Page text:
“...Historically, the DWSD has a demonstrated pattern of ignoring and/or deferring much needed capital improvements. These capital improvements are needed to correct existing deficiencies and known problems. Failure to confront and resolve these infrastructure needs on a current basis dramatically increases the cost of future repairs.”

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In the meantime, three organizations representing nearly 30 communities, mostly in southern Oakland and western Wayne counties, have asked to be included in revitalized negotiations.

In an excellent, very thorough article in Crain’s Detroit Business on May 4, 2014 (“Drip by drip: Region’s water challenges”), Chad Halcom wrote:

“On Friday, the Southeastern Oakland County Water Authority [SOCWA], which makes wholesale water purchases from DWSD for Berkley, Beverly Hills, Birmingham, Southfield, Royal Oak, Pleasant Ridge, Lathrup Village, Huntington Woods and Southfield Township, brought a request to intervene in the bankruptcy and get authorization to participate in the mediation process. The separate Western Townships Utility Authority [WTUA] of Canton, Northville and Plymouth townships also supports that request.”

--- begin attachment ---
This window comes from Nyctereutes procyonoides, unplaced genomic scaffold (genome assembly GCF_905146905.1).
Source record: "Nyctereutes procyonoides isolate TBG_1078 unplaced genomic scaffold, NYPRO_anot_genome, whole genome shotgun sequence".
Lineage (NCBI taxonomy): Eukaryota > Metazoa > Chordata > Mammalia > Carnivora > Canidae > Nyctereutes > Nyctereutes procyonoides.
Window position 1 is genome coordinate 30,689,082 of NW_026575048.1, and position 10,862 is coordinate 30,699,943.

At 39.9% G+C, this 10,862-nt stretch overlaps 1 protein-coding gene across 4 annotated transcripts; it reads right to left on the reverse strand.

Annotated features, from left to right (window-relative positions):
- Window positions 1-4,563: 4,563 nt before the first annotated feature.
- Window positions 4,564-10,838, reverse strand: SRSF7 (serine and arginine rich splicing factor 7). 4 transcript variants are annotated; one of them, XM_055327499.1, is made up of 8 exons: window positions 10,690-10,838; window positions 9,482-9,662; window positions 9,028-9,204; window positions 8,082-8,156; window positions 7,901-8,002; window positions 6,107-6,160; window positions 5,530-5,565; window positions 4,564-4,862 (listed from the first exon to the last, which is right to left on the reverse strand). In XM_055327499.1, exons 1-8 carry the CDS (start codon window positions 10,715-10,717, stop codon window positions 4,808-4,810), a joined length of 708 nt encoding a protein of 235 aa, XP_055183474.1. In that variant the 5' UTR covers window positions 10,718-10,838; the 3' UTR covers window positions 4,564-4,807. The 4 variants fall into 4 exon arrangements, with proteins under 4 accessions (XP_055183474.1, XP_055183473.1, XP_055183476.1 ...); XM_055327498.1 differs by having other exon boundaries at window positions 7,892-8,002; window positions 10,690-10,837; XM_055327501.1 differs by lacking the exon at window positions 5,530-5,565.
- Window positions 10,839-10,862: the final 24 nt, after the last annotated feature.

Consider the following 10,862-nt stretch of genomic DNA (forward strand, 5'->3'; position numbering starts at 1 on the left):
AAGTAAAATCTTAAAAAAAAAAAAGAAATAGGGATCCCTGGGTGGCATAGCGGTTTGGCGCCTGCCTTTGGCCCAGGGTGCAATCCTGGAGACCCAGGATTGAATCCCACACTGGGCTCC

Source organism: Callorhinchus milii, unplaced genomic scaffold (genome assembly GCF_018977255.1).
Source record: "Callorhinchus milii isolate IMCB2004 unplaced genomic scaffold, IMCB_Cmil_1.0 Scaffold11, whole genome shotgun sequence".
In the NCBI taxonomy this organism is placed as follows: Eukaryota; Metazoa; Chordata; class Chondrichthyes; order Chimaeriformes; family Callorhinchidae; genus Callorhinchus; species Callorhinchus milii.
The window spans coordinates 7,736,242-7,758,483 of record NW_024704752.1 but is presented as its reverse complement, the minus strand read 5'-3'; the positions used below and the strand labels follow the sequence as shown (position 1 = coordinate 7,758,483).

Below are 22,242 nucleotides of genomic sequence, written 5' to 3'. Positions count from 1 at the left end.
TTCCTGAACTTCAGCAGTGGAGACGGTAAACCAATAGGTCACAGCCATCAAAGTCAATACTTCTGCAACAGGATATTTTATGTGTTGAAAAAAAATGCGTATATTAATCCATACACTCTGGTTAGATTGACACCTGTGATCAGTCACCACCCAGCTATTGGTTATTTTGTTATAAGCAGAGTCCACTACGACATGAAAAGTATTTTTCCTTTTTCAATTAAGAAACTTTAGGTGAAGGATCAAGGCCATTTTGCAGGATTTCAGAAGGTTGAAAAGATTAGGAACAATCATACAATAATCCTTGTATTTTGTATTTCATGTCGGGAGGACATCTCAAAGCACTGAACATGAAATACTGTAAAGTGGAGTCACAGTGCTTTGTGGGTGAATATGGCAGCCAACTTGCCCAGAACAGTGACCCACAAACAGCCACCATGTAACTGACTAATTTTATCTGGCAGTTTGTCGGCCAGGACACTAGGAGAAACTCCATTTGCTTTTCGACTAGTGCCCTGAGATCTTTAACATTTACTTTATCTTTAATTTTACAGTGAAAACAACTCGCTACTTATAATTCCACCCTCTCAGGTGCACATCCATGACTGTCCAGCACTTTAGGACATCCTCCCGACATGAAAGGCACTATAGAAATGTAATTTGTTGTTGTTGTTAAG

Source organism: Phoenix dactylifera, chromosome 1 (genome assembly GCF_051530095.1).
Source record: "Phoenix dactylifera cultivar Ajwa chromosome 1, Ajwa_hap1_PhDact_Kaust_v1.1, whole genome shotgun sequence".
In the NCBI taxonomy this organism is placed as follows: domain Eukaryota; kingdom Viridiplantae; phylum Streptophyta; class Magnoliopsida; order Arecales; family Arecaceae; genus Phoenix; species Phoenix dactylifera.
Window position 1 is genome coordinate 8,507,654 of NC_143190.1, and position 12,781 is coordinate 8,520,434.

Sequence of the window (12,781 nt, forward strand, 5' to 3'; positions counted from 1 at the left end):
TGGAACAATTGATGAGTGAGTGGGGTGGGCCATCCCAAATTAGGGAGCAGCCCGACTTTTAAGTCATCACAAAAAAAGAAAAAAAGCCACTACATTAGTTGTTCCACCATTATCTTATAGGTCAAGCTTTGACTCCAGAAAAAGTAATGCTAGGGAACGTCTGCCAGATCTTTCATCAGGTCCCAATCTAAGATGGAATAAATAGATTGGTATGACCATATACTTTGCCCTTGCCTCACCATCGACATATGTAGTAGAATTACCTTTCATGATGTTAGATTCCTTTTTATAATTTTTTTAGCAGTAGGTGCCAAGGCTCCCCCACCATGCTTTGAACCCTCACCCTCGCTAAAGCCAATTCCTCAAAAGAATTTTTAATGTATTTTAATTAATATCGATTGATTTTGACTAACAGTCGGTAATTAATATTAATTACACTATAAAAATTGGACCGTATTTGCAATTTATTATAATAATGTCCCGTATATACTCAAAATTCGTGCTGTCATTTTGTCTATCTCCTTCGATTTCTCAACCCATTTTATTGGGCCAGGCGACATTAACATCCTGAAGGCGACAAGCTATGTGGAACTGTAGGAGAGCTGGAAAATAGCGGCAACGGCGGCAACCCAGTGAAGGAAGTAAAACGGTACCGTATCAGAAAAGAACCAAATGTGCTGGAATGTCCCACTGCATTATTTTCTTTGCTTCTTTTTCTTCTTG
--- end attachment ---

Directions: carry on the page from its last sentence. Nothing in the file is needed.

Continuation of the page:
The third community organization, Conference of Western Wayne (CWW), consists of Belleville, Canton Twp., Dearborn, Dearborn Heights, Garden City, Huron Twp., Inkster, Livonia, Northville, Northville Twp., Plymouth, Plymouth Twp., Redford Twp., Romulus, Sumpter Twp., Van Buren Twp., Wayne and Westland.